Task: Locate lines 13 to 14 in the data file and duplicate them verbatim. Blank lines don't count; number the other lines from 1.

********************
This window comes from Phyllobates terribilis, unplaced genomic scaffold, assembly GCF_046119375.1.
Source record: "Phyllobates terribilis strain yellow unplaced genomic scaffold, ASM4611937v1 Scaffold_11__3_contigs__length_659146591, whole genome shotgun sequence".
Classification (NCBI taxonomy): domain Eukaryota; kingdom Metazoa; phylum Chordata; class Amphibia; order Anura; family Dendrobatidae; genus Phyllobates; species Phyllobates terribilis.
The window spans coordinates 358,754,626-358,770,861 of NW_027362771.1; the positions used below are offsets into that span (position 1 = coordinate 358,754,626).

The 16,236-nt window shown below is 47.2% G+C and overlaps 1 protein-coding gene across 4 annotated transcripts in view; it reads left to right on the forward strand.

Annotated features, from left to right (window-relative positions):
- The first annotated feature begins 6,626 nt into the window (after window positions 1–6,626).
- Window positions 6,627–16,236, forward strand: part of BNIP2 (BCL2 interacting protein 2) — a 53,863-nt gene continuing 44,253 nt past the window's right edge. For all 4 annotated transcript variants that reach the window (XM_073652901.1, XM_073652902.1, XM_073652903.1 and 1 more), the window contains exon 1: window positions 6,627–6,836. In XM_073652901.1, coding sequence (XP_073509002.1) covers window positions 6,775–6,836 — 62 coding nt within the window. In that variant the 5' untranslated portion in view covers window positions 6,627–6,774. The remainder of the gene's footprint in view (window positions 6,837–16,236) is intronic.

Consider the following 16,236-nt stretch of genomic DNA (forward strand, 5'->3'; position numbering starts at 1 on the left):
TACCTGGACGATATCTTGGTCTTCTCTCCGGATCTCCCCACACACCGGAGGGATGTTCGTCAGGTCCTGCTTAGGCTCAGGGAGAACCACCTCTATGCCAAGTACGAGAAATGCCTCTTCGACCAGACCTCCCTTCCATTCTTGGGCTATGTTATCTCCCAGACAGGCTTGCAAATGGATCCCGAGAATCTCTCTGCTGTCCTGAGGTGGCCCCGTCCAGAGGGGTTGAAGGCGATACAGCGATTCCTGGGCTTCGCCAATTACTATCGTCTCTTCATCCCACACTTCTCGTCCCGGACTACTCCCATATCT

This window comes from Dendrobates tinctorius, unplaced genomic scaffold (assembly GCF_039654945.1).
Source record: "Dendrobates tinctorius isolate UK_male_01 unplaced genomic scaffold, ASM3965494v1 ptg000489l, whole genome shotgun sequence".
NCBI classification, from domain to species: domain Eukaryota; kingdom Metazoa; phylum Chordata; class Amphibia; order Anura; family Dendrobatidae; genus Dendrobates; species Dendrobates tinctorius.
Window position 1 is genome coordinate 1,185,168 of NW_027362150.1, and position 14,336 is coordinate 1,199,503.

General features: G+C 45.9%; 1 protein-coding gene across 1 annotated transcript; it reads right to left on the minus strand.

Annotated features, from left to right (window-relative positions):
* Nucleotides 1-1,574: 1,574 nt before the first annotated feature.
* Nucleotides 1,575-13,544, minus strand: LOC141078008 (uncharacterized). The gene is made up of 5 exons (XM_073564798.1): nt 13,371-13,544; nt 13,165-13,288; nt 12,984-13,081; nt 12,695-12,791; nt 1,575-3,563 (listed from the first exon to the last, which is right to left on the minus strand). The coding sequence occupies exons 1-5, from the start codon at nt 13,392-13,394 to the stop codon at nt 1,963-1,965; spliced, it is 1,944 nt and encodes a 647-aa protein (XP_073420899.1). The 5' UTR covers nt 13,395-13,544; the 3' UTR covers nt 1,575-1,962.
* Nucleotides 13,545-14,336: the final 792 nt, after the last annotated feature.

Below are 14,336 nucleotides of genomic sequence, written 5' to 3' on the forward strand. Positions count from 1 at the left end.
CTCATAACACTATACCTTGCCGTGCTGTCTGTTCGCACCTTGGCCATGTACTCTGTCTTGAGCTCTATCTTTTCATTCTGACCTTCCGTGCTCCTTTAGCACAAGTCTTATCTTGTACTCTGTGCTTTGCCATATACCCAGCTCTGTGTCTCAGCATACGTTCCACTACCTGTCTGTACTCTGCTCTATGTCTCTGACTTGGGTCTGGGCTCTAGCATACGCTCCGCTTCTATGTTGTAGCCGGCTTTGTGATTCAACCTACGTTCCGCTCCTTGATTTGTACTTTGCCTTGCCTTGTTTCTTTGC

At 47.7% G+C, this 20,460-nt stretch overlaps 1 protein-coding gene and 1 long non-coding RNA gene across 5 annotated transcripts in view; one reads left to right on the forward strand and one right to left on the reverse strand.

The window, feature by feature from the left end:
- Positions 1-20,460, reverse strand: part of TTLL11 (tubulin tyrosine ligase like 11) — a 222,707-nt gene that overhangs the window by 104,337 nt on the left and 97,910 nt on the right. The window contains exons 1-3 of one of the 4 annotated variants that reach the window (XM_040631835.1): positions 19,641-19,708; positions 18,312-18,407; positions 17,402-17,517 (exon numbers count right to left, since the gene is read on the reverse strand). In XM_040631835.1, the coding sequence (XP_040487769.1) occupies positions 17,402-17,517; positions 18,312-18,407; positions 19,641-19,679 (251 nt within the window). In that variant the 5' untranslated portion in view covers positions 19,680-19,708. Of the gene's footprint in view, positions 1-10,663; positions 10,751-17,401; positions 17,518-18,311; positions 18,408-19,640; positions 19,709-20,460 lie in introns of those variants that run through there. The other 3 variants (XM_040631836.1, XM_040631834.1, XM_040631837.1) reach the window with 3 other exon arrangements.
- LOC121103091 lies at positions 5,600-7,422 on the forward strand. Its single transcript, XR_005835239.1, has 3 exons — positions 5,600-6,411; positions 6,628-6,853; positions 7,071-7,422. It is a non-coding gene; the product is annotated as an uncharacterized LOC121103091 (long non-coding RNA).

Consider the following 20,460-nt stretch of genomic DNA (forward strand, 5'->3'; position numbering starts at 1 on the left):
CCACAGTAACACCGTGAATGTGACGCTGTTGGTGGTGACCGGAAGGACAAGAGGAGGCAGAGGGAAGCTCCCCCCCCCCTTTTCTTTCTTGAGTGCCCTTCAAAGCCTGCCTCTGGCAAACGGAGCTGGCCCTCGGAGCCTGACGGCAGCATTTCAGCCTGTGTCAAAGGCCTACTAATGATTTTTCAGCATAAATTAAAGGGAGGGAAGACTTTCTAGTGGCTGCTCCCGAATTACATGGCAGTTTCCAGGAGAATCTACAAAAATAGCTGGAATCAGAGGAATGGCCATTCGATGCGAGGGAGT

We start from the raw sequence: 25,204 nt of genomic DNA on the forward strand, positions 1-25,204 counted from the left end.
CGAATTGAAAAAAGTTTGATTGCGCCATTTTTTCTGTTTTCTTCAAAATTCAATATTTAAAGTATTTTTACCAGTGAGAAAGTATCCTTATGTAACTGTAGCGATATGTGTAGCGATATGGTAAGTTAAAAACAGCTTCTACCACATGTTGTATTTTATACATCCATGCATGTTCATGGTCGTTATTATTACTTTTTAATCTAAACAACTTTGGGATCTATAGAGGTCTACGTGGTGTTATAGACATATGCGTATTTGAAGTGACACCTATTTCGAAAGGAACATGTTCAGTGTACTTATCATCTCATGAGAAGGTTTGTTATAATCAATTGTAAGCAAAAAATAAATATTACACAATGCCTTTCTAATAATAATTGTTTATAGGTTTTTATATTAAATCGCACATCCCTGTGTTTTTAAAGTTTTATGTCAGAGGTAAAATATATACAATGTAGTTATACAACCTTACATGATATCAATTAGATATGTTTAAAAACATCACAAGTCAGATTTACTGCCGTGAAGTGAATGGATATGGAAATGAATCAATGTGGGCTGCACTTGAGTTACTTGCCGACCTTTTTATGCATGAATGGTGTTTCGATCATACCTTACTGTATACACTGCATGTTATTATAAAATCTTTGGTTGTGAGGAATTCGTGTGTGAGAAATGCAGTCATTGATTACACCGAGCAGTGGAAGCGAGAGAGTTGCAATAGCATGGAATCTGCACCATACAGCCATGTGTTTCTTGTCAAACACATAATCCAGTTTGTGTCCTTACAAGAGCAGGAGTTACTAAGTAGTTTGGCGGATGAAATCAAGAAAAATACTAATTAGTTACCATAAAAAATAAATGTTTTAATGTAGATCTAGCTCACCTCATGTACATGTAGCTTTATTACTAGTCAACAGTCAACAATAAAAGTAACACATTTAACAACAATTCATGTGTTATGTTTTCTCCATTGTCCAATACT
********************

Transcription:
NCBI classification, from domain to species: domain Eukaryota; kingdom Metazoa; phylum Chordata; class Amphibia; order Anura; family Dendrobatidae; genus Dendrobates; species Dendrobates tinctorius.
Window position 1 is genome coordinate 1,185,168 of NW_027362150.1, and position 14,336 is coordinate 1,199,503.